At first Lavinia is unable to eat or speak but soon, comforted and loved by the slaves in the big house she opens up and regains health.  Dory, Belle, Papa, Mama Mae all nurture and become Lavinia’s surrogate family, not letting color stand in the way of love.

Over time, Lavinia learns all of the secrets to the plantation.  She discovers that the head mistress fights a terrible addiction to opium and that Belle, the light-skinned kitchen slave, is the Captain’s daughter.  Lavinia also learns of the tense relationship between Rankin the overseer, Mr. Waters the tutor, and the Captain who is frequently absent.

She and the slaves are apprehensive every time the Captain is gone – which is frequently.  They fear abuse at the hands of the tutor and overseer.  Soon after several beatings and abuses are doled out to the slaves (as well as the Captain’s own son), life on the plantation is thrown into chaos.  The tense line between races is broken, leaving Lavinia unsure where she fits in as a white servant who thinks of her fellow kitchen slaves as family.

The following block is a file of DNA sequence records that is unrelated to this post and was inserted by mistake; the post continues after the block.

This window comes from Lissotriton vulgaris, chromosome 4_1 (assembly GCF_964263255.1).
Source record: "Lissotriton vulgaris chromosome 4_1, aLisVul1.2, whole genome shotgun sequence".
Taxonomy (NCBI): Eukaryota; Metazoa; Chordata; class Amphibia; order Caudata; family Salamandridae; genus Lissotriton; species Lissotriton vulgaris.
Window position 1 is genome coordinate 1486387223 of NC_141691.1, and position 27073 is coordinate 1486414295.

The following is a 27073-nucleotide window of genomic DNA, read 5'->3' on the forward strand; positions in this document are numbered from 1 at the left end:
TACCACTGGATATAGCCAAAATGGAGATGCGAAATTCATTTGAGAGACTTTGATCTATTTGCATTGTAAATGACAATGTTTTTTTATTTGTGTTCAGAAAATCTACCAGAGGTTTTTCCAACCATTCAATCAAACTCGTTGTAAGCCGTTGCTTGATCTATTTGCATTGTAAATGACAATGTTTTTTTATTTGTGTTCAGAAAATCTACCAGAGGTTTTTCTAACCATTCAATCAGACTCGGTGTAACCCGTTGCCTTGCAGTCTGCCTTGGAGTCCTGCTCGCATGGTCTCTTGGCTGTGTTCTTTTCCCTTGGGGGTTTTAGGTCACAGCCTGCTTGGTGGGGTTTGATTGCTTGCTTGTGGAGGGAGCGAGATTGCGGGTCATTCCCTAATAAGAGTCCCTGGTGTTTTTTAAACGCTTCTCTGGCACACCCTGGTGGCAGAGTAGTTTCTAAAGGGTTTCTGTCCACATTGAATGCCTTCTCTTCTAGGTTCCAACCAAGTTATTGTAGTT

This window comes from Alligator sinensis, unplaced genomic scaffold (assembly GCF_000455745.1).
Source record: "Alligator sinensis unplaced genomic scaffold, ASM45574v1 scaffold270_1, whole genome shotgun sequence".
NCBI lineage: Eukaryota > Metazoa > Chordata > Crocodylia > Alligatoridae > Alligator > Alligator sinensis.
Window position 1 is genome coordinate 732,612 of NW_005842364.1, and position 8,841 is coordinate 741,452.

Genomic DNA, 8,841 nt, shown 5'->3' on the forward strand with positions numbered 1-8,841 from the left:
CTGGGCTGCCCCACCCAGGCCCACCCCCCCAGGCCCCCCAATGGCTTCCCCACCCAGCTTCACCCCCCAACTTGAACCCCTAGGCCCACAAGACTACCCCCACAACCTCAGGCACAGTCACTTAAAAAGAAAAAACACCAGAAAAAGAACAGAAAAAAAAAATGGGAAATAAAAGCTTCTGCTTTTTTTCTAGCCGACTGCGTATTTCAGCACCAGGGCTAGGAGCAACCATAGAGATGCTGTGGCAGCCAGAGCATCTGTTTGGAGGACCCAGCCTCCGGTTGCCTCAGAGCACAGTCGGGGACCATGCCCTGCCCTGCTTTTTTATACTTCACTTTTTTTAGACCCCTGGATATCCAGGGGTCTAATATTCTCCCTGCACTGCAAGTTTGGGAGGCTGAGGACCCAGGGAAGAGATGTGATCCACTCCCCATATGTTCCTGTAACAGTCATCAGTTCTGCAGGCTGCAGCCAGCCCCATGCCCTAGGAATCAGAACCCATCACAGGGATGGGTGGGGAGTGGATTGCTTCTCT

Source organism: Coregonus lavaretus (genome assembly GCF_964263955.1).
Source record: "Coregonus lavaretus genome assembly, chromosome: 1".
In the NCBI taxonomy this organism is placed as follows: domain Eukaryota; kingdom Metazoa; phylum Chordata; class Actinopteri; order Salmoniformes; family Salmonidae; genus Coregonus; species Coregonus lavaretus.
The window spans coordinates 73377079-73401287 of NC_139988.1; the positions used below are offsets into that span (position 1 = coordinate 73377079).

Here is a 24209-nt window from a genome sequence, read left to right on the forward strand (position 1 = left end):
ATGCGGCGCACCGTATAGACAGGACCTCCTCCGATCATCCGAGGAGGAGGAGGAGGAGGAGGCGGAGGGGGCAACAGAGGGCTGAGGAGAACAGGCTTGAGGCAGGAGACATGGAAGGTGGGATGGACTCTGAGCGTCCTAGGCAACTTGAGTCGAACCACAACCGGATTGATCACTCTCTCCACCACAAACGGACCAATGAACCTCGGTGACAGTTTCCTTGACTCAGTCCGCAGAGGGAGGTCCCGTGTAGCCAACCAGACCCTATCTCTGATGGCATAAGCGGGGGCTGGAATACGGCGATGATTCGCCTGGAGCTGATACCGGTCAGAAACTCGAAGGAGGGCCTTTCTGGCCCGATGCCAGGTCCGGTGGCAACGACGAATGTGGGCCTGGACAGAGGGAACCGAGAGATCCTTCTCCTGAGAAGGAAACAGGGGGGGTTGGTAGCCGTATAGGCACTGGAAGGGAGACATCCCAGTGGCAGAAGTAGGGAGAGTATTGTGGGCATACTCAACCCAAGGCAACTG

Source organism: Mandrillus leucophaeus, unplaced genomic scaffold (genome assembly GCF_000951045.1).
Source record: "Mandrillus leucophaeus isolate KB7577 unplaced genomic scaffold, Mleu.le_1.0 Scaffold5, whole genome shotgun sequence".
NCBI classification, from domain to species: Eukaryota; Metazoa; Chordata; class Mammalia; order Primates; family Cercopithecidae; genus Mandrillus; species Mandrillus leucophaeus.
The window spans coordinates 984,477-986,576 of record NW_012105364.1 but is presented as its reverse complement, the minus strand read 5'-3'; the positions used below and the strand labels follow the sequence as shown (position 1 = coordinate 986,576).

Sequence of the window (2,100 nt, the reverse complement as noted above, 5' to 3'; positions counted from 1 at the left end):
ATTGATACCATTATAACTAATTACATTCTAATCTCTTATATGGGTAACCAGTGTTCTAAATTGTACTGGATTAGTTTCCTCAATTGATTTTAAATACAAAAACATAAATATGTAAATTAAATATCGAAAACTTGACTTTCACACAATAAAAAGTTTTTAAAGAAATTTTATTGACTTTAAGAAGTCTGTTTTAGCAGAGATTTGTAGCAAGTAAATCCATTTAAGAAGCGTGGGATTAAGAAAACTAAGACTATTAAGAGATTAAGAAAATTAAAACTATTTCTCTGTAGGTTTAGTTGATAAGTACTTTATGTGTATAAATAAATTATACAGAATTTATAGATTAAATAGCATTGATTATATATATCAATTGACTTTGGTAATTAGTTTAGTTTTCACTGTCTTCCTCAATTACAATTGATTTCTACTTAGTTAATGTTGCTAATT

This book is an interesting look at gender, family, and slavery in 1790s and early 1800s.  The Captain is described as sympathetic to his slaves’ conditions but leaves much or their care ultimately to two men who are as pro-slavery as they come.  The Captain claimed to have loved Belle yet keeps her working in his kitchens and bought her mother at an auction.

While the issues of slavery and servitude might not be fully developed, treatment of women is very clear within the book.  Female characters are powerless in the man’s world – being left for long periods of time, raped, imprisoned, and bonded.  Even the Captain’s own daughter must beg her father for her papers to be free.

Lines and characters are not clear, perhaps to represent the true nature of the time period where people might have known it was wrong but did very little to change or stop it from continuing.  So also is the interesting shadow with which indentured servitude was cast.  Lavinia is white yet lives in the kitchens with the other slaves.  The Captain dismisses that living and being raised with slaves would hurt any chance Lavinia had at a future, despite other characters asserting she’d never be able to find a husband or a future being raised this way.